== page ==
I was so angry I feared for his safety. But still I did not speak.

Then he pointed to the popcorn. "And that." I said yes, I am sorry. "My dog could eat that," he said. "He could get sick."

I said, "Fine, I will pick it up." I got up and picked up the 10 pieces of popcorn. He said, "No. No. I can get a broom." I just picked it up and put it in the trash can. I said, "Next time I will drop my children off in front of Gigi's door."

Then I walked away.

He shouted after me. "I love children. I have a daughter. I have a grand-daughter..."

I did not turn around. I did not respond. I got in my car and drove away.

I was furious.

Why was I furious?

I was furious because I did not tell him off.

The minute he began with "I am a writer..."

I wanted to say, "I am a writer, too. And so is my husband. And this is a public street. If you want silence you should move to the wilderness. You have chosen to live in an apartment building in the middle of Hollywood. The shout of a happy child is not criminal. If your ideas are so fleeting that the shout of a child drives your brilliant thought from your mind, it must not have been very brilliant. Writing is made up of life. And children, and dogs, and cars, and birds are part of life."

I wanted to say, "Yes, we need to co-exist. But your standard is not real. No on one in the universe would say my child was wrong for running happily across the street with a shout of joy in the middle of the afternoon. Not midnight. Not at dawn. We have different levels of tolerance, but yours is not realistic."

And when he said, "I like children. I have a grand-daughter." I wanted to say, "And I have a father. And he is an asshole."

(My father is not an ass hole. And my father would NEVER say the shout of a child distracted him. He thinks more children should run shouting through the streets for joy. I am not kidding.)

The point is, that when people like him, angry, bitter people, feel the need to vent, I stand silently and listen, while words and sentences and counter-arguments run through my head like mental subtitles responding in real-time. Each word he says, my response ticker-tapes through my mind, while I stand silently.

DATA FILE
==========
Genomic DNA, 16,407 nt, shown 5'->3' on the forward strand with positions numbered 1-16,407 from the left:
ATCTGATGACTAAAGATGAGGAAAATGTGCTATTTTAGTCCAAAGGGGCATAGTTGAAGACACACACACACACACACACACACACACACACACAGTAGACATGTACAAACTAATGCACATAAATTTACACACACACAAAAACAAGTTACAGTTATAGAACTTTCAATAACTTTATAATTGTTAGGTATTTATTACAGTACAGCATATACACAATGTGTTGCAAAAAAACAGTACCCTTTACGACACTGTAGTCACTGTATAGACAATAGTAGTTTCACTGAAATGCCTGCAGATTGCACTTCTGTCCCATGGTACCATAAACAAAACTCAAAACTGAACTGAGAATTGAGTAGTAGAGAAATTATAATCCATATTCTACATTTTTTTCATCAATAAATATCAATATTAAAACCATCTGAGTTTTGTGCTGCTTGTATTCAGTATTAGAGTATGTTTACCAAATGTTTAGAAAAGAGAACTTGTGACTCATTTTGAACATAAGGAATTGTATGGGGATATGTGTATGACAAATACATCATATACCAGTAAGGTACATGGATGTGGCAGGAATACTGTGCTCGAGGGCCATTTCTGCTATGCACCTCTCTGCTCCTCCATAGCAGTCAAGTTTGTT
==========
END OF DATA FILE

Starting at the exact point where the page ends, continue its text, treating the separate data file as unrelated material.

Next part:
He knew I was mad. It is not that I did not make my feelings known.

Still, I was angry at myself. I stood up for myself, but I let him stand unopposed, with his warped view of the world intact. I tell myself I will never change his mind, so why bother, and that is true. But I can also offer him another point of view. I can not be verbally bullied. And I can make him pause before he balls out the next person who walks by his house with a child, or a dog.

And I wonder why I do not stand up.

I worried about Gigi. He is her neighbor, and I don't want to screw up her neighborly relations. I feel it is hopeless, because I will never change the angry, self-righteous man's mind.

And my father made me feel like standing up for myself was disrespectful. Like he had the right to say anything outrageous he wanted, and I could not fight, or I would be punished. I learned that my response could hurt others, and I should always think of them, first. (When I did respond he would say, "You have a sharp tongue, Hilary. You really hurt people." He acted like it was some evil gift channeled by the devil, which he does happen to believe in.)

It is probably one reason I like to write. No one can stop me on the page. And ultimately written words have more power than spoken ones. If the words hit the target, it knocks them over.

But in this case, I should have stood up for myself.

He was a jerk, and if he is going to tell me I am a bad mother and my children are bratty and noisy, I think I have the right to tell him, you are an angry old man and a sorry-assed writer who cannot sustain his concentration. Lame. Or, shell out the big bucks and buy some Boze headphones.

I will have to practice. I will have to give my subtitles a voice. It is a small thing. But big, too.

It is probably why I love Italian families. They all just shout what comes into their heads, then cry and laugh and it is over.

I say nothing, stew, review what I should have said, but never do, except on this lonely little blog he will never read.